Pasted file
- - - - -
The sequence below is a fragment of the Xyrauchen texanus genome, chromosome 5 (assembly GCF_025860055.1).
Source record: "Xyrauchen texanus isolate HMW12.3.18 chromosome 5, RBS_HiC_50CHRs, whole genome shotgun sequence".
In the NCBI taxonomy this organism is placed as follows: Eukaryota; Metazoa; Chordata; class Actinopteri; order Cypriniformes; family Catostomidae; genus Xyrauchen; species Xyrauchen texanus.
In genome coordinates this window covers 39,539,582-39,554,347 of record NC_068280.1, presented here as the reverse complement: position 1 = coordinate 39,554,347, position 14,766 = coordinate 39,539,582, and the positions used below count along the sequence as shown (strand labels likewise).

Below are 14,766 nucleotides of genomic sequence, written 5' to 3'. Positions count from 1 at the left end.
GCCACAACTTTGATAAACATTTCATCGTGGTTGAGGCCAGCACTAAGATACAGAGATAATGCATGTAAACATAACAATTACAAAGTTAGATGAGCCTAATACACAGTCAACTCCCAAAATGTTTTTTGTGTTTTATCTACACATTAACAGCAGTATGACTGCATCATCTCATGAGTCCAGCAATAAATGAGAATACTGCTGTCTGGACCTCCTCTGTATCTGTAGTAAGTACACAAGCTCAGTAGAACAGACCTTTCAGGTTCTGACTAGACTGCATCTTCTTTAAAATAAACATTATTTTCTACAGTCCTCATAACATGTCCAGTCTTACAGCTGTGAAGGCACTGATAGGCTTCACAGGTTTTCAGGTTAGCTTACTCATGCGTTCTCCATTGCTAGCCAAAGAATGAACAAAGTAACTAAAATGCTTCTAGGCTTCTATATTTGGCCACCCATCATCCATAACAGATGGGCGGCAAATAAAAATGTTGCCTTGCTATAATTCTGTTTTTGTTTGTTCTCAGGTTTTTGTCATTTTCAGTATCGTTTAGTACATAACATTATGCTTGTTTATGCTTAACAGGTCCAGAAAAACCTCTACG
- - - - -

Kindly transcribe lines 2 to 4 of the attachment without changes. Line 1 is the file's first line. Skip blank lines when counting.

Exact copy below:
Source record: "Xyrauchen texanus isolate HMW12.3.18 chromosome 5, RBS_HiC_50CHRs, whole genome shotgun sequence".
In the NCBI taxonomy this organism is placed as follows: Eukaryota; Metazoa; Chordata; class Actinopteri; order Cypriniformes; family Catostomidae; genus Xyrauchen; species Xyrauchen texanus.
In genome coordinates this window covers 39,539,582-39,554,347 of record NC_068280.1, presented here as the reverse complement: position 1 = coordinate 39,554,347, position 14,766 = coordinate 39,539,582, and the positions used below count along the sequence as shown (strand labels likewise).